Thanks to Cascadia Psychedelic Community & Town Hall Seattle
Recorded 7/24/19

Down With Work!, TRT 1:25  recorded 5/23/19
Down With Work!, Monday 8/12, Thurs. 1pm, Sat. Morning 12am on SCM

This event is a panel discussion between a number of leading scholars on the nature of work as part of Red May, a month-long festival of radical art and thought. Their motto is: Take a vacation from capitalism.

Many of us find ourselves frustrated with our 40-hour work weeks, wondering about the purpose and practicality of our jobs, and even whether or not work is necessary. We find ourselves questioning our capitalist society’s conception of work—that it’s normal and necessary to commit massive amounts of personal time and emotional energy to our jobs.

To conduct an inquiry into the activity we least like doing, Kathi Weeks, Michael Hardt, Peter Frase, and Charles Mudede come together for a Red May panel discussion on the value of work in our society. They conceptualize modern civilization without a population committed to lives in the workforce, and weigh benefits and hurdles of alternative models for our society. Sit in for a conversation on the possibility of conceiving, creating, and sustaining a world without work.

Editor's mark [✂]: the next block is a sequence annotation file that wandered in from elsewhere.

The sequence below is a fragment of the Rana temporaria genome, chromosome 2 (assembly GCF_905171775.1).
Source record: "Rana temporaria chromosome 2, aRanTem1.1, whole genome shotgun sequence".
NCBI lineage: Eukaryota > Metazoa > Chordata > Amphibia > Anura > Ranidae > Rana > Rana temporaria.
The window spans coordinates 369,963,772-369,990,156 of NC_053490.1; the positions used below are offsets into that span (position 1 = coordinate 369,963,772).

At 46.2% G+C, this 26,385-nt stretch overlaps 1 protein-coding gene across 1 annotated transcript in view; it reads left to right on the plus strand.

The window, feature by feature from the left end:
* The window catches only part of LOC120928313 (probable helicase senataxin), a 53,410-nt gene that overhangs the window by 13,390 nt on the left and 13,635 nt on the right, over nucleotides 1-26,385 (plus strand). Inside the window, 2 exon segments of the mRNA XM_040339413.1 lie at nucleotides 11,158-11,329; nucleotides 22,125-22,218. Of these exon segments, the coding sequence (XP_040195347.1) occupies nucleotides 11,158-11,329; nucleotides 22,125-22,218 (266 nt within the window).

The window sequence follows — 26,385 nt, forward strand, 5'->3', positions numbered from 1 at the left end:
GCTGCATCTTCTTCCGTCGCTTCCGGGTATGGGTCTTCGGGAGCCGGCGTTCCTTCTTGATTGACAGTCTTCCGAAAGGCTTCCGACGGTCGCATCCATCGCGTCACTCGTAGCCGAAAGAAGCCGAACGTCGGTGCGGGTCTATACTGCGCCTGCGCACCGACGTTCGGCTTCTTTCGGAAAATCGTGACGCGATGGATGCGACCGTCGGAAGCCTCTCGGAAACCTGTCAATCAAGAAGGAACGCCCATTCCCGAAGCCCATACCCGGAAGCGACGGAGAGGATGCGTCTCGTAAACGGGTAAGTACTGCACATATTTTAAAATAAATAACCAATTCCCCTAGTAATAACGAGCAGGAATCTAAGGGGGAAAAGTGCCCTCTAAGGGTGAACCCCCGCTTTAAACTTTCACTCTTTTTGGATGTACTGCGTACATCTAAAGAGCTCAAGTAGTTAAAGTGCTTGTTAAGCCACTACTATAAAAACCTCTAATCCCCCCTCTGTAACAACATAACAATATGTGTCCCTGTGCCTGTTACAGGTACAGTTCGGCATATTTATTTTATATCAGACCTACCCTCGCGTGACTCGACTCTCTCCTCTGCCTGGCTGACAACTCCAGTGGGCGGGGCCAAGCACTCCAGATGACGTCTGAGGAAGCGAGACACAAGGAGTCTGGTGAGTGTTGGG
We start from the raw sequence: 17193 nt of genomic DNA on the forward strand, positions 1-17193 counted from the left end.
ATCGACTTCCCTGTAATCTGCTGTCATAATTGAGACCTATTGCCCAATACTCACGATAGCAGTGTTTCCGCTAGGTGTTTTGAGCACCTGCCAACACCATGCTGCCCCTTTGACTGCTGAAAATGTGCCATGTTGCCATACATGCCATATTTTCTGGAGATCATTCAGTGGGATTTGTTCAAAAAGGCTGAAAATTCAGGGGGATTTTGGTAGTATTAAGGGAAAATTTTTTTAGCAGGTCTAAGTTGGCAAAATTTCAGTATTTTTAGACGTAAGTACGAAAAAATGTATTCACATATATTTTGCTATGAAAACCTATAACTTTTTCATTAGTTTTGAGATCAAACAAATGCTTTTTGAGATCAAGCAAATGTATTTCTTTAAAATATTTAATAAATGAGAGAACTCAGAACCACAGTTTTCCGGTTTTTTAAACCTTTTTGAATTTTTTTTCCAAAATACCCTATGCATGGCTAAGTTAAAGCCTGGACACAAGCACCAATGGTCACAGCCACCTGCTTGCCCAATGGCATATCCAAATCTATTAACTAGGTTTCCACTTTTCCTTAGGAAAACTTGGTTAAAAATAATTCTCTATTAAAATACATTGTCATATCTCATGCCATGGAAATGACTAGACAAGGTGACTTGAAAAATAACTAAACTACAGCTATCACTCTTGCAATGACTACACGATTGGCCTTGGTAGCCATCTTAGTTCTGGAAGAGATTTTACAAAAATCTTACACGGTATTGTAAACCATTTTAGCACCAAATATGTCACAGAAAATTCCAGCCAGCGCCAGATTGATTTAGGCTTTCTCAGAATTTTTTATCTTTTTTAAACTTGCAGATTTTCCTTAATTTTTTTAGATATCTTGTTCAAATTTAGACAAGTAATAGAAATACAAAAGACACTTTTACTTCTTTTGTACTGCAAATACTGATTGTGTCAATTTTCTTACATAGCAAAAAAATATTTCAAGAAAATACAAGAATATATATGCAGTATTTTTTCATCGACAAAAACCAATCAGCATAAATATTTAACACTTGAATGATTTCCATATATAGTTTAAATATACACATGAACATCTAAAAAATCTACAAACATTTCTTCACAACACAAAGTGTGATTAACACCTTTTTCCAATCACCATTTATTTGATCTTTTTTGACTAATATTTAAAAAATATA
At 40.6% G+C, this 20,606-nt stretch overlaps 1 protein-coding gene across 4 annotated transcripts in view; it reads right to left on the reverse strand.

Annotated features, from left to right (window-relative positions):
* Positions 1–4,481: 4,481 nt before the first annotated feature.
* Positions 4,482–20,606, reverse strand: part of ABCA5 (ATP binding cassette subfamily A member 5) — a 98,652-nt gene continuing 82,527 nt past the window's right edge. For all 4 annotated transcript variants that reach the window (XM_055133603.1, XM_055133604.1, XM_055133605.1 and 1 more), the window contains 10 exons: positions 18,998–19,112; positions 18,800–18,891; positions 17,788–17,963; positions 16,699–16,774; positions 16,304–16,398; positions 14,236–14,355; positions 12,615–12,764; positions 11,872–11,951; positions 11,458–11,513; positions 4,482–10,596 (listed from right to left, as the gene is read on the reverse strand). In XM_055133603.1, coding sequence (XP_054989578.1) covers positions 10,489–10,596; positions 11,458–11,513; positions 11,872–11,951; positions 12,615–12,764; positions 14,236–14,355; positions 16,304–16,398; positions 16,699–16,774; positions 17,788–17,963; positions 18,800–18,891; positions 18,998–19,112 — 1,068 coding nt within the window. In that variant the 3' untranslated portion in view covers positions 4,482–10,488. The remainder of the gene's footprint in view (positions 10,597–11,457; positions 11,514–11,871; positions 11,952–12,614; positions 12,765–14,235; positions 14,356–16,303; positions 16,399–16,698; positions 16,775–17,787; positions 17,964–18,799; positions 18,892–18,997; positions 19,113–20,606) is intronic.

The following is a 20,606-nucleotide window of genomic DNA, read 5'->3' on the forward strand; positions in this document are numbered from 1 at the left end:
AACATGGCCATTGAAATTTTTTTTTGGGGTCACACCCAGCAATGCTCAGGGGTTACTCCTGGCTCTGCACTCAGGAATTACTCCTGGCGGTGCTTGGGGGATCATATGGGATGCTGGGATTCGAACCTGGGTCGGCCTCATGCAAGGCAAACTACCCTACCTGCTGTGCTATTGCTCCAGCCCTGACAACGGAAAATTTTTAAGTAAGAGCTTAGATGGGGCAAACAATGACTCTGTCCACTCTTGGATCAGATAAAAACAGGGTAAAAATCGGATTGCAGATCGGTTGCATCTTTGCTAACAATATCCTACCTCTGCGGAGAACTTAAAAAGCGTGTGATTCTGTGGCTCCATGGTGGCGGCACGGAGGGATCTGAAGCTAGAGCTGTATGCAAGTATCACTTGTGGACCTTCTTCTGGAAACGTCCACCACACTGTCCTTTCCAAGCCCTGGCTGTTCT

Kathi Weeks is Associate Professor of Women’s Studies at Duke University. Her primary interests are in the fields of political theory, feminist theory, Marxist thought, and utopian studies. She is the author of The Problem with Work: Feminism, Marxism, Antiwork Politics, and Postwork Imaginaries; Constituting Feminist Subjects; and a co-editor of The Jameson Reader.